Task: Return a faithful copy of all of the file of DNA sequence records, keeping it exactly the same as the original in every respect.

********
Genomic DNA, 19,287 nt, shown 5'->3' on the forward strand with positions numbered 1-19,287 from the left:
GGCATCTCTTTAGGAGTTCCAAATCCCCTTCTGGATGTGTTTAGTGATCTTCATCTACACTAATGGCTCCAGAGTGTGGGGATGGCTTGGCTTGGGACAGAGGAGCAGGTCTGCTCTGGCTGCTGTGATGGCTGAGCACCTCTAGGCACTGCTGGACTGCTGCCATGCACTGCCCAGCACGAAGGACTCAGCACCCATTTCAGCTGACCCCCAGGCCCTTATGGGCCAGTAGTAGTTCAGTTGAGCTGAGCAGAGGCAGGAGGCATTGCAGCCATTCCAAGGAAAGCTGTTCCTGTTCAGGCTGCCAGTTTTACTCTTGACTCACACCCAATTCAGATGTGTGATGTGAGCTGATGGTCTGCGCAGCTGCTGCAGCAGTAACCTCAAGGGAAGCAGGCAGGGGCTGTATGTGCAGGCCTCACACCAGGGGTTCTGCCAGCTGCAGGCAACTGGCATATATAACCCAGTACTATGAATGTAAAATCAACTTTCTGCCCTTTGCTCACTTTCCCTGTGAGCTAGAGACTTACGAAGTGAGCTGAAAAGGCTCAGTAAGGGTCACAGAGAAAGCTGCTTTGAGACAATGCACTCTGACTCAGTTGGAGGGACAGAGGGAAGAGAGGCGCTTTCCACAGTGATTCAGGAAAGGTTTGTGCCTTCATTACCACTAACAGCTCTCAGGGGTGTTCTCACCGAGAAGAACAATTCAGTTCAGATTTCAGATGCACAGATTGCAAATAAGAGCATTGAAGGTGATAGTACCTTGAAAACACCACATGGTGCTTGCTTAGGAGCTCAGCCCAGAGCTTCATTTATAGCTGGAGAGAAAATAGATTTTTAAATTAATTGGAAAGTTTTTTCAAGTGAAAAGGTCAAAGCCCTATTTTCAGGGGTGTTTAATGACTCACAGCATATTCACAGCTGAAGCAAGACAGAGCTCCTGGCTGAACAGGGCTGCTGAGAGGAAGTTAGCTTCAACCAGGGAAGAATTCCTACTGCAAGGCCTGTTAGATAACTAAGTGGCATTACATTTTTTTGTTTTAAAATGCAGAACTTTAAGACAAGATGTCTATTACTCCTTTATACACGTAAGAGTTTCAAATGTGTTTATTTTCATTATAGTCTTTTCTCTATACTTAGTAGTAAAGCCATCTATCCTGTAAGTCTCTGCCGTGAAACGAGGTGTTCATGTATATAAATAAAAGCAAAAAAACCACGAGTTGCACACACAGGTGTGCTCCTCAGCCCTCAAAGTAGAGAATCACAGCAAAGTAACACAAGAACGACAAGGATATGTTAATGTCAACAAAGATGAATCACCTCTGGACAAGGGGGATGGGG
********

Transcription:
Genomic DNA, 19,287 nt, shown 5'->3' on the forward strand with positions numbered 1-19,287 from the left:
GGCATCTCTTTAGGAGTTCCAAATCCCCTTCTGGATGTGTTTAGTGATCTTCATCTACACTAATGGCTCCAGAGTGTGGGGATGGCTTGGCTTGGGACAGAGGAGCAGGTCTGCTCTGGCTGCTGTGATGGCTGAGCACCTCTAGGCACTGCTGGACTGCTGCCATGCACTGCCCAGCACGAAGGACTCAGCACCCATTTCAGCTGACCCCCAGGCCCTTATGGGCCAGTAGTAGTTCAGTTGAGCTGAGCAGAGGCAGGAGGCATTGCAGCCATTCCAAGGAAAGCTGTTCCTGTTCAGGCTGCCAGTTTTACTCTTGACTCACACCCAATTCAGATGTGTGATGTGAGCTGATGGTCTGCGCAGCTGCTGCAGCAGTAACCTCAAGGGAAGCAGGCAGGGGCTGTATGTGCAGGCCTCACACCAGGGGTTCTGCCAGCTGCAGGCAACTGGCATATATAACCCAGTACTATGAATGTAAAATCAACTTTCTGCCCTTTGCTCACTTTCCCTGTGAGCTAGAGACTTACGAAGTGAGCTGAAAAGGCTCAGTAAGGGTCACAGAGAAAGCTGCTTTGAGACAATGCACTCTGACTCAGTTGGAGGGACAGAGGGAAGAGAGGCGCTTTCCACAGTGATTCAGGAAAGGTTTGTGCCTTCATTACCACTAACAGCTCTCAGGGGTGTTCTCACCGAGAAGAACAATTCAGTTCAGATTTCAGATGCACAGATTGCAAATAAGAGCATTGAAGGTGATAGTACCTTGAAAACACCACATGGTGCTTGCTTAGGAGCTCAGCCCAGAGCTTCATTTATAGCTGGAGAGAAAATAGATTTTTAAATTAATTGGAAAGTTTTTTCAAGTGAAAAGGTCAAAGCCCTATTTTCAGGGGTGTTTAATGACTCACAGCATATTCACAGCTGAAGCAAGACAGAGCTCCTGGCTGAACAGGGCTGCTGAGAGGAAGTTAGCTTCAACCAGGGAAGAATTCCTACTGCAAGGCCTGTTAGATAACTAAGTGGCATTACATTTTTTTGTTTTAAAATGCAGAACTTTAAGACAAGATGTCTATTACTCCTTTATACACGTAAGAGTTTCAAATGTGTTTATTTTCATTATAGTCTTTTCTCTATACTTAGTAGTAAAGCCATCTATCCTGTAAGTCTCTGCCGTGAAACGAGGTGTTCATGTATATAAATAAAAGCAAAAAAACCACGAGTTGCACACACAGGTGTGCTCCTCAGCCCTCAAAGTAGAGAATCACAGCAAAGTAACACAAGAACGACAAGGATATGTTAATGTCAACAAAGATGAATCACCTCTGGACAAGGGGGATGGGG